Oh, how we long for spring!
We had some blissfully fine weather last week, and got very excited. All sorts of spring activity is starting to take place. The washing is being hung out again (for the first time for goodness know how long).Small plants are beginning to appear in the flower beds – Irises … (I just love the way they are so tightly and neatly scrolled as they poke out of the ground).Snowdrops …Little Daffodils …Crocuses …Little pots on the terrace are more confident in the sun. These marigolds (seeds from my cousin Polly) have splendidly flowered all winter.And there are outdoor chores calling for attention. The raspberry canes are sprouting and will need cutting back soon.After a miserably wet and windy winter, we are enjoying walks out and about again.How good to see the gorse flowering again.A couple of days ago we had a truly wonderful walk further down the coast from Beadnell to Low Newton (you can see the route we took in the Searching for Sanderlings blogpost, almost exactly a year ago). Shadows still long, warning that it is early spring and the sun is very low in the sky. Just in the distance you can see Dunstanburgh Castle.Inside, thoughts are turning to spring too. Poe is starting to moult, and needs regular grooming again. I think she’s a bit unwise to start casting her coat so soon, but perhaps she knows something I don’t.Seed catalogues come out, and we begin to get excited about summer flowers. Stephen has plans to build a pond this year ….Strangely, inside our flowers are mostly flaming scarlet-red, which is kind of weird, – but gorgeous too.And despite the cold outside, we are still getting salad crops in the greenhouse.Last weekend, I was in London, and things are rather further on there than here in the north. Just look at these positively Wordsworthian daffodils at Alexandra Palace!There was spring blossom too.Then – just as we are starting to take this beautiful spring weather for granted, the weather turns and we get snow – or is it sleet, or perhaps hail?Every year, it is the same, and every year we get over-excited with the first signs of spring warmth and growth. Back to normal for Northumberland.In Moominland Midwinter, Tove Jansson tells the story of how Moomintroll wakes up early one winter (rather than hibernating right through as Moomins usually do) and thus experiences cold, snow and wintry wetness for the first time. Moonmintroll gets rather fed up with it, and comes up with this wonderful grumpy little poem.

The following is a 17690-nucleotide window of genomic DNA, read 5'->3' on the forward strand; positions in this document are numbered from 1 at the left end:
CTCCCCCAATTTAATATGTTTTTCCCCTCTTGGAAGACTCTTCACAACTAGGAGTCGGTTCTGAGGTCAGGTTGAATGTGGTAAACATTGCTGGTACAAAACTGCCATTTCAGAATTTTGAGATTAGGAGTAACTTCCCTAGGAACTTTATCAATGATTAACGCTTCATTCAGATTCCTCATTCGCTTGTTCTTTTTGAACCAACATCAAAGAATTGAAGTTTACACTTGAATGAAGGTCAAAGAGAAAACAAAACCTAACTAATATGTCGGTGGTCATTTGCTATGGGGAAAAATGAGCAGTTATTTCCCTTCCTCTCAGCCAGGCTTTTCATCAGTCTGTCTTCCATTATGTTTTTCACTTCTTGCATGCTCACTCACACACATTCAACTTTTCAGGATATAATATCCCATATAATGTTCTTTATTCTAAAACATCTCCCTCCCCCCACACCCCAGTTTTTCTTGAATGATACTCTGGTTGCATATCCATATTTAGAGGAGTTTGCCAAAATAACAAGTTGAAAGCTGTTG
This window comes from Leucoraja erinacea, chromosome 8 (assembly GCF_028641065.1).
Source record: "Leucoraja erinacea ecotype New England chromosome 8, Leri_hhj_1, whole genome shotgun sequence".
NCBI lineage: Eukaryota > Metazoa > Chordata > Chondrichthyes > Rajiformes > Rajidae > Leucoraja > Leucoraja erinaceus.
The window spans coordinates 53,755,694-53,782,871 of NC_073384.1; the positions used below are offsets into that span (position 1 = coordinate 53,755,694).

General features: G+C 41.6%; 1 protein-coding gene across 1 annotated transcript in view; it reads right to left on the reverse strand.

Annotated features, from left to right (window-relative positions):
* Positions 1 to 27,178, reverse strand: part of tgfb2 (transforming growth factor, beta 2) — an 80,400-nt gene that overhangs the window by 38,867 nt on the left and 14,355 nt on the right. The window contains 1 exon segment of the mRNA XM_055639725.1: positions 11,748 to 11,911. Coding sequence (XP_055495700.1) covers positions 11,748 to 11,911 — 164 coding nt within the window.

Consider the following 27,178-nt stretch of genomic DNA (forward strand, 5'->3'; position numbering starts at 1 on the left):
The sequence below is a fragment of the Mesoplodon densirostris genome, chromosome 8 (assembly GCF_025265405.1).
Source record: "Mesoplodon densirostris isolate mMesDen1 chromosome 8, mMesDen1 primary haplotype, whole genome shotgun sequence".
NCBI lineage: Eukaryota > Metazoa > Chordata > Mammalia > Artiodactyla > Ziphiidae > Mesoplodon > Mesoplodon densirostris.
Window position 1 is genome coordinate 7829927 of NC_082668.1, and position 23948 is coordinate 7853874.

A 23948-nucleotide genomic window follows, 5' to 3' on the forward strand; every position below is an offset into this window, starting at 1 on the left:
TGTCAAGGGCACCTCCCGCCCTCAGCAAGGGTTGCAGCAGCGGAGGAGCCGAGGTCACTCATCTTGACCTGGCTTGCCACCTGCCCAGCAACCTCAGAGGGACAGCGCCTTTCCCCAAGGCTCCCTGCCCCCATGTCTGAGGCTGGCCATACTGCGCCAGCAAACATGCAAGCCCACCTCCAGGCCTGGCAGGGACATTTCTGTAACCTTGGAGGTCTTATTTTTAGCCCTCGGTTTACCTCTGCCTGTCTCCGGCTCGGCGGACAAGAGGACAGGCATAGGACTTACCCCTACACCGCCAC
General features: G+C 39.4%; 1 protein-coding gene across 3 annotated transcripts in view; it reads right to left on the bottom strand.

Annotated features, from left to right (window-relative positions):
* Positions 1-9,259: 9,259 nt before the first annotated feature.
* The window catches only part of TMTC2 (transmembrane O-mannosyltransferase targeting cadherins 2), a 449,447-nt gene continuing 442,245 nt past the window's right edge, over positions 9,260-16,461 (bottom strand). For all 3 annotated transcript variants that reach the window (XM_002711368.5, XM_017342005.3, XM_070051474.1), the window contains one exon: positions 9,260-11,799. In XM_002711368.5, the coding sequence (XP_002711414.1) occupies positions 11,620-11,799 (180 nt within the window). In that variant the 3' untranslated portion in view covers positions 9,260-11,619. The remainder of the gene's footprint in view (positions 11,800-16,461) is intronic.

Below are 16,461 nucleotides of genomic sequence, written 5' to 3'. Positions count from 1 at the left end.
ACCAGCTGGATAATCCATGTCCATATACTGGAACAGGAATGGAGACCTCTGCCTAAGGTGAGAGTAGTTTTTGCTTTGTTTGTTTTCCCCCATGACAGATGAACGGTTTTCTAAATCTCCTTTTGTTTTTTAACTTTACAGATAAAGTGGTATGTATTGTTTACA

Listen, winter creatures, who have sneaked the sun away,
Who are hiding in the dark and making all the valley grey:
I am utterly alone, and I’m tired to the bone,
And I’m sick enough of snowdrifts just to lay me down and groan.
I want my blue verandah and the glitter of the sea
And I tell you one and all that your winter’s not for me!